December 4, 2019 at 5:00 am ET
Incubation of groundbreaking ideas often happens at small startups, and Silicon Valley has become synonymous with innovative entrepreneurism that has transformed how we communicate and put powerful digital tools literally in the palm of our hand.
Major health systems may not conjure quite the same images, as the size and complexity of these tradition-bound institutions can complicate decision-making and slow efforts to innovate. But large health systems are, in many ways, ideal ecosystems for innovation and can be prime testing grounds for technologies and approaches that could revolutionize how health care is practiced.
Large health systems offer a range of expertise, resources and health care settings under one roof — from urgent care to state-of-the-art facilities, primary care offices to academic medical centers, and sometimes their own insurance plan. This unique ecosystem can provide the perfect place to evaluate, refine and validate new methods, products and services across various types of care and services.
Known and trusted in their communities, health systems have relationships with area residents, physicians and businesses that can all be vital partners in evaluating and rolling out innovations that could revolutionize how health care is delivered. As testing labs, health systems have the potential to quickly move an idea to proof of value and ultimately to improved care and better patient experience.
The need for health care to rethink traditional models is enormous and increasingly urgent. Health care costs have risen dramatically in recent years, but outcomes for patients have not improved at the same pace. Health systems have a clear opportunity to fill this role if they make the necessary investment in new skills, programs, talent, values and partners to fuel innovation.
Anything that could improve the patient experience, quality of care, access or cost of care is a target for innovation. Better use of data, including artificial intelligence, could make patients’ and families’ interactions with their health care system much more efficient and personalized and could have benefits for treatment and outcomes. A number of interesting developments in digital assistants suggest they are becoming powerful tools to help customers navigate health care more easily and with greater focus on the most important things for their health.
Health systems need to make innovation a strategic priority and a disciplined focus. Essential to this will be changing their model for innovation, from disconnected initiatives to a single enterprise-wide function that can align the most valuable avenues for substantial innovation, uncover and cultivate the best ideas, and move them to fruition sooner.
This change will help to break the cycle of “pilot-itis” where ideas move around in the organization as pilot projects, with no way to holistically determine their value and decide to stop the work or move it forward. It will help to connect the dots of various innovations to see ways to achieve a bigger impact.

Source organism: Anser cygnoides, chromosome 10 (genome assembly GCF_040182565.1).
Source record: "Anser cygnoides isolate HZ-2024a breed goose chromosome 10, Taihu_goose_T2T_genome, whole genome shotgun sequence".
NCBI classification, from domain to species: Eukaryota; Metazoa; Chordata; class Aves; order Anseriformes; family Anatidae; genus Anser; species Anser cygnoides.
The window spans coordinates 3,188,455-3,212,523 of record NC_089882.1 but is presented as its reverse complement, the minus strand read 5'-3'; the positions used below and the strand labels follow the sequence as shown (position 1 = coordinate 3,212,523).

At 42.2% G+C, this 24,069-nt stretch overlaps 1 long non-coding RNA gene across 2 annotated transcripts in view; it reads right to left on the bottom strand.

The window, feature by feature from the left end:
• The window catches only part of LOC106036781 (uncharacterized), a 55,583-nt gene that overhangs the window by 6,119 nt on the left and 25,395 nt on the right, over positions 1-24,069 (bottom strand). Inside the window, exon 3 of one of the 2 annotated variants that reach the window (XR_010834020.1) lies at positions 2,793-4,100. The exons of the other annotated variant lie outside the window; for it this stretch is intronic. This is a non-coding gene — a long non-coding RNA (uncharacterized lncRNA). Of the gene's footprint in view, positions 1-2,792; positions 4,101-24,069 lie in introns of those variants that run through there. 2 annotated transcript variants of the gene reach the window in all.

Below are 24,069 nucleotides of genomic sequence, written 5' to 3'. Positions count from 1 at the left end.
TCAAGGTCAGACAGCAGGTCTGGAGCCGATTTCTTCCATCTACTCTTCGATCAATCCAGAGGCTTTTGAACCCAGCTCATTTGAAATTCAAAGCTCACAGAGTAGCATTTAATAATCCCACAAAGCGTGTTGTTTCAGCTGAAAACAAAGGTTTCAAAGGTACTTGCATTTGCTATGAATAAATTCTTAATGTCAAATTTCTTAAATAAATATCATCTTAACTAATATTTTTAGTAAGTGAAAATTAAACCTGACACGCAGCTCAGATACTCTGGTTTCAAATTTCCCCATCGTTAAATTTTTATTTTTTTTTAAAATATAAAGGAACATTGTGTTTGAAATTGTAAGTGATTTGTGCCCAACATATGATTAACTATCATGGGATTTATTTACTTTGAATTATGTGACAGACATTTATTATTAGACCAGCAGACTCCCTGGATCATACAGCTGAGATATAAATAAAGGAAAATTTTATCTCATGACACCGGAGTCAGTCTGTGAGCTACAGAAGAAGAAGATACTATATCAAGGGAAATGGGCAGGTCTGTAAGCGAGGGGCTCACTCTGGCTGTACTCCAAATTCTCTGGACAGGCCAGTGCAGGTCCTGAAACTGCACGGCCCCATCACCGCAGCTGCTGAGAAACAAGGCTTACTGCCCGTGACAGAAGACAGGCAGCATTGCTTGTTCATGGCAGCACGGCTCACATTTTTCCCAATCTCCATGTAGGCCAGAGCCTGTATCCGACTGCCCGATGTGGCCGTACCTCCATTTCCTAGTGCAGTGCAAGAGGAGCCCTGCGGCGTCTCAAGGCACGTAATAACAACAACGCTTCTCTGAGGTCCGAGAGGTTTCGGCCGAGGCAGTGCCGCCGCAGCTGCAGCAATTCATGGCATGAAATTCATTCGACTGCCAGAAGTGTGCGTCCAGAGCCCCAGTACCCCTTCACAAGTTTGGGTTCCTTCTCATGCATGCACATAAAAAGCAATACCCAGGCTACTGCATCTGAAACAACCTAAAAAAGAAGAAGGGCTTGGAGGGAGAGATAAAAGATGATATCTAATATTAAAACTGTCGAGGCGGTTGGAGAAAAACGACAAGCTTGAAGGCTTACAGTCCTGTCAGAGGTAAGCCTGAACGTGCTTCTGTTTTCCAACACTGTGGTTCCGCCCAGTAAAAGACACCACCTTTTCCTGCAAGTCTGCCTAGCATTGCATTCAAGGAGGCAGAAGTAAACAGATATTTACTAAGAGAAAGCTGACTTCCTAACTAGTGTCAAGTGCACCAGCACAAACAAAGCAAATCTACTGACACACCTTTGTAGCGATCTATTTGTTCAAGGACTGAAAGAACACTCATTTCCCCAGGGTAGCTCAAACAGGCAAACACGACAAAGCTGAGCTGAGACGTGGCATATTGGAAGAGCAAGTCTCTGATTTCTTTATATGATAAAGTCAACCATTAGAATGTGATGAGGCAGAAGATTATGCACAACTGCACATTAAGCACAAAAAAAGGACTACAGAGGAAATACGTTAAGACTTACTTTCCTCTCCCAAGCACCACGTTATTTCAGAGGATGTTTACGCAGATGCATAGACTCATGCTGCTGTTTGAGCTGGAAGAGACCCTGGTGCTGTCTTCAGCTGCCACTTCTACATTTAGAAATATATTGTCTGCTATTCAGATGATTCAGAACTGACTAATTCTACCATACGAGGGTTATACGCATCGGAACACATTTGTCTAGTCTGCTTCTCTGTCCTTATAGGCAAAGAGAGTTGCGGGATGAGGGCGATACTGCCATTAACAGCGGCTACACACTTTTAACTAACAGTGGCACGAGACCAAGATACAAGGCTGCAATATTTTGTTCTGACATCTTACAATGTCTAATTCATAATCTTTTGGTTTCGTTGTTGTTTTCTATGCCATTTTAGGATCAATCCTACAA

One example of this from Banner’s experience is the use of telehealth services for digital triage, check-in and registration for emergency room patients. This innovation unites chatbot and tele-triage technology in a way that can fundamentally improve the ER experience for patients, as well as the quality of care, while lowering costs.
Fostering innovation will take collaboration. Health systems alone are not enough. Internal and external partners are essential parts of the team needed to spark and develop innovation that benefits the partners and, more importantly, those served by the health system. New, non-traditional partnerships will help catalyze promising concepts and advance them to practical, results-driven evaluation.
Fertile partnerships may develop between health systems and startups, community organizations, university innovation centers and large tech companies. Together, these partners can design, assess and iterate new approaches based on feedback from actual customers in real-life settings.
For innovation programs to bring the best ideas to the surface, they need rigor in their process for vetting ideas as well as support to scale them across markets. This change will require new skills and new roles: design thinking, digital experts and insights from other industries such as retail. The decision to move forward with an innovation must be based on measured value to the health system, its workforce and the patients and families it serves.
Ultimately, purposeful innovations will benefit the health care system as a whole, as new approaches and tools deliver better care and a better experience for patients around the country.
Scott Nordlund is chief strategy and growth officer for Banner Health, based in Phoenix, Ariz.
Morning Consult welcomes op-ed submissions on policy, politics and business strategy in our coverage areas. Updated submission guidelines can be found here.